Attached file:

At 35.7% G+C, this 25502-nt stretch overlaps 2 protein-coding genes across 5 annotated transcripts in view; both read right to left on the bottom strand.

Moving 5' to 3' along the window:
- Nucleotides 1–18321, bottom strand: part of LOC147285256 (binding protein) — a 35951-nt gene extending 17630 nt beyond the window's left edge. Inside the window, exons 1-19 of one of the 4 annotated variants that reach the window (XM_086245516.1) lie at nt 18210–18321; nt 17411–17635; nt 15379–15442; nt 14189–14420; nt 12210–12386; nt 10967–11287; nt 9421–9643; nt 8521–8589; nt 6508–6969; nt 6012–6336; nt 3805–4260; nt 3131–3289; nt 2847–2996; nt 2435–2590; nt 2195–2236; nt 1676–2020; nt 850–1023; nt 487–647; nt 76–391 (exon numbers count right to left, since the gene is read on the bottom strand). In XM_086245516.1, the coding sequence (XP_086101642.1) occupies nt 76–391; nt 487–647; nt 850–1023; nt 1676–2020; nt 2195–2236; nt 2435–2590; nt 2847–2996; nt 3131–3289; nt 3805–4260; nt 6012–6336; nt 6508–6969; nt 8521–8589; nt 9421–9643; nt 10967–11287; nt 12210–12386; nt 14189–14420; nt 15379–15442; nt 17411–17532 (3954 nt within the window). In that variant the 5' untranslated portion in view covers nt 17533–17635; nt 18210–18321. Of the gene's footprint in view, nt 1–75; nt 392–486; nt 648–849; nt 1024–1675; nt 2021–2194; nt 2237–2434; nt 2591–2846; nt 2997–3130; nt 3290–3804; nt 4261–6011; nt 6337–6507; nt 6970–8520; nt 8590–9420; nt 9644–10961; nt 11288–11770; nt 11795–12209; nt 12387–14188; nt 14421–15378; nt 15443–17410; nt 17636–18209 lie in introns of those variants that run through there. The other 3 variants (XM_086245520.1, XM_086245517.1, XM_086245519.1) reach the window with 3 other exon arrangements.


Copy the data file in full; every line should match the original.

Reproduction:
At 35.7% G+C, this 25502-nt stretch overlaps 2 protein-coding genes across 5 annotated transcripts in view; both read right to left on the bottom strand.

Moving 5' to 3' along the window:
- Nucleotides 1–18321, bottom strand: part of LOC147285256 (binding protein) — a 35951-nt gene extending 17630 nt beyond the window's left edge. Inside the window, exons 1-19 of one of the 4 annotated variants that reach the window (XM_086245516.1) lie at nt 18210–18321; nt 17411–17635; nt 15379–15442; nt 14189–14420; nt 12210–12386; nt 10967–11287; nt 9421–9643; nt 8521–8589; nt 6508–6969; nt 6012–6336; nt 3805–4260; nt 3131–3289; nt 2847–2996; nt 2435–2590; nt 2195–2236; nt 1676–2020; nt 850–1023; nt 487–647; nt 76–391 (exon numbers count right to left, since the gene is read on the bottom strand). In XM_086245516.1, the coding sequence (XP_086101642.1) occupies nt 76–391; nt 487–647; nt 850–1023; nt 1676–2020; nt 2195–2236; nt 2435–2590; nt 2847–2996; nt 3131–3289; nt 3805–4260; nt 6012–6336; nt 6508–6969; nt 8521–8589; nt 9421–9643; nt 10967–11287; nt 12210–12386; nt 14189–14420; nt 15379–15442; nt 17411–17532 (3954 nt within the window). In that variant the 5' untranslated portion in view covers nt 17533–17635; nt 18210–18321. Of the gene's footprint in view, nt 1–75; nt 392–486; nt 648–849; nt 1024–1675; nt 2021–2194; nt 2237–2434; nt 2591–2846; nt 2997–3130; nt 3290–3804; nt 4261–6011; nt 6337–6507; nt 6970–8520; nt 8590–9420; nt 9644–10961; nt 11288–11770; nt 11795–12209; nt 12387–14188; nt 14421–15378; nt 15443–17410; nt 17636–18209 lie in introns of those variants that run through there. The other 3 variants (XM_086245520.1, XM_086245517.1, XM_086245519.1) reach the window with 3 other exon arrangements.